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What America’s Revolution Can Teach Us About Modern Warfare (Author Interview: Derek Beck)

by Christopher N. Malagisi

Washington Crossing the Delaware

Author and filmmaker, Derek Beck, joins us for our exclusive author interview for this week!  He is the author of Igniting the American Revolution: 1773-1775 – our CBC’s Editor’s Pick of the Week.  Beck discusses the American Revolution, why it’s important to keep teaching our children about it, and what we can learn from the Revolutionary War about our current armed conflicts around the world.

 

Congratulations Mr. Beck on your Igniting the American Revolution book series! Can you give us an overview of them, and what was your inspiration in writing them?

Thank you so very much for the interview. I have always loved military history in general, and after moving to Boston for a graduate degree at MIT, I discovered my love of revolutionary history in particular.

Meanwhile, I had spent an assignment in the Air Force at Los Angeles AFB, where I discovered an interest in filmmaking and took some courses and shot some short fil began this Igniting… endeavor as a film script actually. But as I worked on that script, I discovered there was a lot that was still unsaid about the Revolution. I felt history was often times not portrayed in an exciting way as other books frequently failed to capture the drama.

Igniting the American Revolution

So my film script became these two books, Igniting the American Revolution, and The War Before Independence. The first gives the foundation of the war and tells the story from the Boston Tea Party to the first shots at Lexington and Concord outside Boston. The second continues that story by plunging the reader into the Battle of Bunker Hill, gives the drama of George Washington molding the militias into the Continental Army while another American force attacks British forces in Canada, and ultimately climaxes with two showdowns – one at the Battle of Quebec City and the Battle for Boston.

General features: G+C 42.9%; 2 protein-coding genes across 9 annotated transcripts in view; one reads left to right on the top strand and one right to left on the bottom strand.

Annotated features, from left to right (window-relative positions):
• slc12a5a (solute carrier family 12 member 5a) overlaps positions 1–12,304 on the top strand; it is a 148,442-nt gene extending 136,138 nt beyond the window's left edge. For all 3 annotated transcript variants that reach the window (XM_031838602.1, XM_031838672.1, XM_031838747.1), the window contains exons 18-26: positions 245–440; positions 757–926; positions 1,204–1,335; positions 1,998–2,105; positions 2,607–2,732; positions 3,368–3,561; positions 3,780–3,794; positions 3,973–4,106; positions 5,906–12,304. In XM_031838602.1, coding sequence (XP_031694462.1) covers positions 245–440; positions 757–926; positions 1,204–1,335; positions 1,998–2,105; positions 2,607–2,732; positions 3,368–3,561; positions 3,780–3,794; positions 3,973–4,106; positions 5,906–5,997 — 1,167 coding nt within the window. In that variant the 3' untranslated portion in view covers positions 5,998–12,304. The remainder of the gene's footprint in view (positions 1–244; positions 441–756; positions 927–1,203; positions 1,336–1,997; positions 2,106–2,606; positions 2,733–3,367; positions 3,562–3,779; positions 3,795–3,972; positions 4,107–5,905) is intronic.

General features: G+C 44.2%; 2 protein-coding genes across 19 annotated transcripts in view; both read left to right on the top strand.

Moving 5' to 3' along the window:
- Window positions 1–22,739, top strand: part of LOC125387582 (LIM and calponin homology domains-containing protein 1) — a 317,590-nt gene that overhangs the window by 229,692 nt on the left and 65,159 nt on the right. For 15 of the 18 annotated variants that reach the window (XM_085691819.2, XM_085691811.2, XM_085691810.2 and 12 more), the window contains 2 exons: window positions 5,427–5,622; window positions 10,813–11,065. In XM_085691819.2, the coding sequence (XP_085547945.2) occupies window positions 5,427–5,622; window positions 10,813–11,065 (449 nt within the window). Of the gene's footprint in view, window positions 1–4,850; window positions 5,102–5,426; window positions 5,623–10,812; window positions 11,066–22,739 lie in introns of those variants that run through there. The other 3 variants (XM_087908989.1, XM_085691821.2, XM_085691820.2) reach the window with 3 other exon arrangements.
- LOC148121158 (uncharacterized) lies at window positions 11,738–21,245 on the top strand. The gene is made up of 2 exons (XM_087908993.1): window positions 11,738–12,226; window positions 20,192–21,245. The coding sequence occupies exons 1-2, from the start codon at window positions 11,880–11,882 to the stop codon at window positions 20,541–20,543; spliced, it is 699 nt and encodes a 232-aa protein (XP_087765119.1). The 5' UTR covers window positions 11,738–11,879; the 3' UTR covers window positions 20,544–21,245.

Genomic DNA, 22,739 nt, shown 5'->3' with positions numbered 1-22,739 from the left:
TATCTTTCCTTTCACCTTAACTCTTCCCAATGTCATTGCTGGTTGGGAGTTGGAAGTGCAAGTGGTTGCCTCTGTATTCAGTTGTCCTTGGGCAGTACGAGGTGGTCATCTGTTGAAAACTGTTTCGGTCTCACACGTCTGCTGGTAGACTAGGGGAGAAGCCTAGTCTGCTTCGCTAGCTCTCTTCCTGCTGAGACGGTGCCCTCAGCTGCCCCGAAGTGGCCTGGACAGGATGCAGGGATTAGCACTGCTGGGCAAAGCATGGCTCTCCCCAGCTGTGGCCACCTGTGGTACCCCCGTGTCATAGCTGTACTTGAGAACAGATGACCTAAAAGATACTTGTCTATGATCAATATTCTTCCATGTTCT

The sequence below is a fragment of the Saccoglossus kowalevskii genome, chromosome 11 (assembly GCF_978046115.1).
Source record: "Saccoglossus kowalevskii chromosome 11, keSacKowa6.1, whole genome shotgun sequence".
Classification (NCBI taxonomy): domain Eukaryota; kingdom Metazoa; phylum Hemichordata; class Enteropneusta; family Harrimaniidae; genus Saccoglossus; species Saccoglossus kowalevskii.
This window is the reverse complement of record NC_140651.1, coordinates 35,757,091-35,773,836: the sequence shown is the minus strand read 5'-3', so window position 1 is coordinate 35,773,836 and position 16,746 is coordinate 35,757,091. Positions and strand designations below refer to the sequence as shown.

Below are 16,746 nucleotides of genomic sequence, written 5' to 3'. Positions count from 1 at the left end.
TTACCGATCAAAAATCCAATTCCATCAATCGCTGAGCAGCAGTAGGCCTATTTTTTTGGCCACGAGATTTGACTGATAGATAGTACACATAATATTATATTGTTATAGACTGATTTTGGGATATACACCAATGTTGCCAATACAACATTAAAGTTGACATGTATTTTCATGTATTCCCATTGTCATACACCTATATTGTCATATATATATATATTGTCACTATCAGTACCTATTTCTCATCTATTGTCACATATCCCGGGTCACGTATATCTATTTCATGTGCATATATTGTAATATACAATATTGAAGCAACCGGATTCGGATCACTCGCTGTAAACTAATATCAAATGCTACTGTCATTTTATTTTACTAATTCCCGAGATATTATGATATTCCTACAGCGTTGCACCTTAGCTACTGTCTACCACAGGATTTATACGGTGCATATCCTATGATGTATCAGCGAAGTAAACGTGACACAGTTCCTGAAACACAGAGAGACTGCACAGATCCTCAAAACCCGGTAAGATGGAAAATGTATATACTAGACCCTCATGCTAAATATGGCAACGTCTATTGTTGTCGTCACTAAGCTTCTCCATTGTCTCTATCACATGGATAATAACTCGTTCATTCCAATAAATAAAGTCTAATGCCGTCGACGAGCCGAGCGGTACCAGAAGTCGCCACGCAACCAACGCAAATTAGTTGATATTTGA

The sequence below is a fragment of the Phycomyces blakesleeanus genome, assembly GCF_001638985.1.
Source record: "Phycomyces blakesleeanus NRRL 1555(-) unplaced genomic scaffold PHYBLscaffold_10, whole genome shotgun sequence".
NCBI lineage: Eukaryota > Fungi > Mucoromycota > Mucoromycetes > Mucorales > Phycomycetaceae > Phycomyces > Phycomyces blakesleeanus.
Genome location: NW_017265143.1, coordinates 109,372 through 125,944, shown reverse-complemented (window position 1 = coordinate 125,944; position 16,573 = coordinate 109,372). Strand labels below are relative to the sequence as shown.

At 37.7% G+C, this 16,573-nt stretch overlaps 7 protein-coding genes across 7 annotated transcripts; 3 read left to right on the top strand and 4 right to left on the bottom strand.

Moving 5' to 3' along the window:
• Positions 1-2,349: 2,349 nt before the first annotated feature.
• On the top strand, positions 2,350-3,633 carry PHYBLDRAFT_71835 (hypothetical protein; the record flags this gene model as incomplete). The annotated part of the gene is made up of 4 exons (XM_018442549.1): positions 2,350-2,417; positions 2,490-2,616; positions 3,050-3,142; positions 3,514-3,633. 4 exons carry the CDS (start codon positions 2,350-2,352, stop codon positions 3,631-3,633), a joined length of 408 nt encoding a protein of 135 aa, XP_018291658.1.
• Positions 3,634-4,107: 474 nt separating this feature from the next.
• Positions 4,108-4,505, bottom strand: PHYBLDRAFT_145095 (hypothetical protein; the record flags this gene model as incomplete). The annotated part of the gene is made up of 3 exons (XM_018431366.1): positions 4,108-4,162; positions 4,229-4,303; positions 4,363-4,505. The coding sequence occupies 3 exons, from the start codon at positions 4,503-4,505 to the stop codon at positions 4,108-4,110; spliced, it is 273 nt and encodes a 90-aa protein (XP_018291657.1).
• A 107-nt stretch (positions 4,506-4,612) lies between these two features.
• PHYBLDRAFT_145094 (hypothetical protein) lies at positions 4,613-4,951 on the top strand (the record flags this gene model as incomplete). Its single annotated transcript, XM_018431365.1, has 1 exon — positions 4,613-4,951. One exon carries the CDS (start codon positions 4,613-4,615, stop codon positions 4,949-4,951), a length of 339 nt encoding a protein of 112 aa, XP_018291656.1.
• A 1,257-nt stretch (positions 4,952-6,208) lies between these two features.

The visuals of that original movie script are still there and the books, though pure nonfiction, read like action novels. There’s too much material for a movie now, but I still hope to one day develop them as a miniseries.

 

What three takeaways would you like readers to leave with after reading them?

History is exciting. Second, the shades of gray of the story of the Revolution make it very compelling—it was more complex than just the Yankee “good guys” and the British “bad guys”.  And third, an appreciation for my favorite early American personality: Dr. Joseph Warren.

 

What got you interested in the American Revolution?

I think it was really just the richness of Revolutionary War history in Boston. Living in and around Boston, that history is everywhere. In other important battle sites of the Revolution, such as in New York City, this richness has mostly been swept away or destroyed by modern construction. But Boston has a revolutionary feel everywhere. It’s hard to live in that area and not find some inspiration from it.

 

What can we learn from American Revolution that may be helpful in our current armed conflicts in the Middle East?

Probably the most important lesson, one history has told many times, is that to fight and win a war from across the sea many thousands of miles away, the population must feel a real, existential threat in order to grow popular support. The people’s support is vital, as with it comes funding and the necessary overwhelming troop numbers to prosecute the war. Without it, the war becomes often times untenable.

We saw this with Britain figThe War Before Independencehting in America in the Revolution, we saw it with the U.S. in Vietnam, and we saw it again before the surge with the U.S. in Iraq. And perhaps we are seeing it again with Syria. These examples are unlike the WWII and even Afghanistan conflicts because both of those involved strikes against the homeland and thus easily gained popular support. But without that direct and immediate threat to the homeland, Britain’s fight in America was just as unpopular at home as was America’s fight in Iraq.

 

If you could meet any three revolutionary figures, who would they be and why?

First, I’d meet Dr. Joseph Warren. He’s the “George Washington” of the early part of the Revolution, the man who sent Paul Revere on his famous ride, and once even more famous than George. Yet there is much we do not know of him today, in part because many of his letters are lost.

Second, I’d like to meet Benedict Arnold because he’s fascinating. He’s remembered now as a traitor, but he’s not the first traitor of the war. He’s really remembered because he fell so far, being once a hero and top general in the Continental Army. A man that goes from conquering hero to joining his enemy—there’s a lot of complexity there, and he’s a man worthy of meeting, to understand him, and his fall from grace. So much of Arnold remains unknown.

Finally, George Washington because, well, he’s George Washington! Yet, maybe that is a waste of my three wishes since George Washington kept many letters and diaries, and so I feel like I know him well. But meeting the top general of the war is rather irresistible!

If I could have a fourth, it’d be British Lt. Gen. William Howe, the general in charge for much of the war. It would be fascinating to see the British perspective from the very top.

Thank you so very much for the interview.

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